Oil prices have risen some 25% since the beginning of the year thanks, in large part, to production cuts by OPEC and its allies, no doubt buoying the sentiments of ministers ahead of Monday’s monitoring committee meeting in Azerbaijan.  But tepid demand growth going forward and an uncertain supply outlook will give the OPEC/non-OPEC coalition pause when they discuss the future of their supply accord, which is set to expire in June.

OPEC watchers say the six-country Joint Ministerial Monitoring Committee is unlikely to announce any recommendations to change the 1.2 million b/d cut agreement, though Saudi officials have said they would like to see it extended through at least the end of the year. But even that preference contains the caveat of maintaining flexibility should production in Iran and Venezuela continue to fall under US sanctions.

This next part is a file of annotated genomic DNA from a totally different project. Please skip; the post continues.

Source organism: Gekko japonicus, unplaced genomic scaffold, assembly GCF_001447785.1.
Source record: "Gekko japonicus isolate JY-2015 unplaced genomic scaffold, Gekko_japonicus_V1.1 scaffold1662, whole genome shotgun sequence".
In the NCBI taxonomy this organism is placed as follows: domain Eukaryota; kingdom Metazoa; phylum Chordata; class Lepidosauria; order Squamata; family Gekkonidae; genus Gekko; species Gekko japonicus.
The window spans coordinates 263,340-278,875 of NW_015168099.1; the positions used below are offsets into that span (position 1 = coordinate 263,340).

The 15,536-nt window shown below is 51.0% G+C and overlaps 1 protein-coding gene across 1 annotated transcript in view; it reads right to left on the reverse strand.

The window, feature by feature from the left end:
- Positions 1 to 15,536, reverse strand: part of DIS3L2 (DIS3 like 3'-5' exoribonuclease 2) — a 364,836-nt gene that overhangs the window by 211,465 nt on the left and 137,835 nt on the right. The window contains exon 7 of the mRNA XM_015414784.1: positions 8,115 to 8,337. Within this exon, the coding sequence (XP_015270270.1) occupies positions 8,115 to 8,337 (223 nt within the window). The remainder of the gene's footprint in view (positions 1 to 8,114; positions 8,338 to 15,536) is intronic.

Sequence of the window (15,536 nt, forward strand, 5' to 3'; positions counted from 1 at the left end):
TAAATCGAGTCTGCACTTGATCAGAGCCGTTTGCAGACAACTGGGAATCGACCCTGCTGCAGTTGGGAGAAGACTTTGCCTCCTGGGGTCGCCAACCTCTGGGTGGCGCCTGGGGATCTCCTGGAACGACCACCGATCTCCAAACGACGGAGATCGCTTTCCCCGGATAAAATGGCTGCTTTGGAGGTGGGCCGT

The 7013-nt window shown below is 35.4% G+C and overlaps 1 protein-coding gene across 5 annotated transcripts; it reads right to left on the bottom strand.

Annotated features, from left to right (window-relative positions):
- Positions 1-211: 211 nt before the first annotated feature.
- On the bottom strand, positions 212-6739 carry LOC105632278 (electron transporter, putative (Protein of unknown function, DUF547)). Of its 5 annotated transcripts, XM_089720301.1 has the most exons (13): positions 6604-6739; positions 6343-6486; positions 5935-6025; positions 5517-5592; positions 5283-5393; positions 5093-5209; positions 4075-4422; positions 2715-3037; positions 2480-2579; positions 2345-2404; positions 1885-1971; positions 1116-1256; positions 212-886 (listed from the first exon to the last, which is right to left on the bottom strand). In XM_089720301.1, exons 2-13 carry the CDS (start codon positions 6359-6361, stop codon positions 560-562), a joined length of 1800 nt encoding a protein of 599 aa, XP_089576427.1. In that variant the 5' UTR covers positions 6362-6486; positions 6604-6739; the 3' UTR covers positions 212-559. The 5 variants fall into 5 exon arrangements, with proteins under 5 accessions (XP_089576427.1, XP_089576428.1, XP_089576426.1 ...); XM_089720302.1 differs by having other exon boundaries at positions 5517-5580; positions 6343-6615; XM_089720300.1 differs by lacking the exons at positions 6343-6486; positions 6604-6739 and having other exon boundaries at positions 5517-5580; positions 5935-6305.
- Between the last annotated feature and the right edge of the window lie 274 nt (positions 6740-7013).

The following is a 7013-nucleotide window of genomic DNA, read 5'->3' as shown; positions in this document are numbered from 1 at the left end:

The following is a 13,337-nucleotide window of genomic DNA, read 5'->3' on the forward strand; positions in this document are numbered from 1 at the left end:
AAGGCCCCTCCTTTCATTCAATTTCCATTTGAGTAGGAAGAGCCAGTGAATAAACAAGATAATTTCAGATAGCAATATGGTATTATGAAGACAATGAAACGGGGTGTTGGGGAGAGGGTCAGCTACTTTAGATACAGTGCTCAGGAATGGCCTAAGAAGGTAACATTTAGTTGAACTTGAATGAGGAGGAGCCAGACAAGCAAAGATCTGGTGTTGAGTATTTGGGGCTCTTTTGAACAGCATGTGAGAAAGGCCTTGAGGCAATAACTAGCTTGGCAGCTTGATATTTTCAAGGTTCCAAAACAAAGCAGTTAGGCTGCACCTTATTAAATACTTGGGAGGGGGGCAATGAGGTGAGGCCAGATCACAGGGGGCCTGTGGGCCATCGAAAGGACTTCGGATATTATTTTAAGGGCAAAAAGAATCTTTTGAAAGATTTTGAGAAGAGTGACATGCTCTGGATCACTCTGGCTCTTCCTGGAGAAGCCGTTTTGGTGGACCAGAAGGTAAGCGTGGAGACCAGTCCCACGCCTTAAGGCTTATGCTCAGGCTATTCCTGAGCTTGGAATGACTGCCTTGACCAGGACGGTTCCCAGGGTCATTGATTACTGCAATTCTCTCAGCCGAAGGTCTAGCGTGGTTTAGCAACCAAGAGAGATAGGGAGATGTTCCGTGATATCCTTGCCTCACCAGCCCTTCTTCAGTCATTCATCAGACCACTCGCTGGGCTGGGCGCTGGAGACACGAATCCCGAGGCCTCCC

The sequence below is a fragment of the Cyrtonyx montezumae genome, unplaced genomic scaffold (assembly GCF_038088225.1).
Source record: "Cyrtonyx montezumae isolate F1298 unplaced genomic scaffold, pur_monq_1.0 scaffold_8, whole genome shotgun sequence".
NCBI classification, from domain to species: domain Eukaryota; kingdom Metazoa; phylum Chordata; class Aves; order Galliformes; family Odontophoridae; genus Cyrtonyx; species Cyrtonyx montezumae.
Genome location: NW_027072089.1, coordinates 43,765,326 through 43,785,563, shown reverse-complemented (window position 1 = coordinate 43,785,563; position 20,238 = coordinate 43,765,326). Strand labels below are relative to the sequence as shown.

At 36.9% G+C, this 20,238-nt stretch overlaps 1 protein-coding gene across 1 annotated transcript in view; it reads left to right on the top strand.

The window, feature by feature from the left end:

“It is [US President Donald] Trump and not OPEC that holds most of the ‘wildcards’ that could shape market outcomes in 2019,” the Oxford Institute of Energy Studies’ Bassam Fattouh and Andreas Economou wrote in a recent commentary.  The US has signaled it may impose additional sanctions targeting Venezuelan state oil company PDVSA if the country’s president, Nicolas Maduro, does not step aside.  But US officials have also said their decision on whether to renew sanctions waivers on Iranian crude purchases, which expire May 5, may depend on the severity of Venezuela’s decline.

Venezuela pumped 1.10 million b/d in February, according to the latest S&P Global Platts survey of OPEC production, down 30% year on year.  The International Energy Agency on Friday said OPEC may have to tap into its 2.8 million b/d of spare production capacity to prevent a market squeeze if Venezuela collapses further.  OPEC’s own analysis arm, however, said Thursday that slowing global economic growth will hurt oil demand, while supplies from outside of OPEC were projected to rise faster than expected.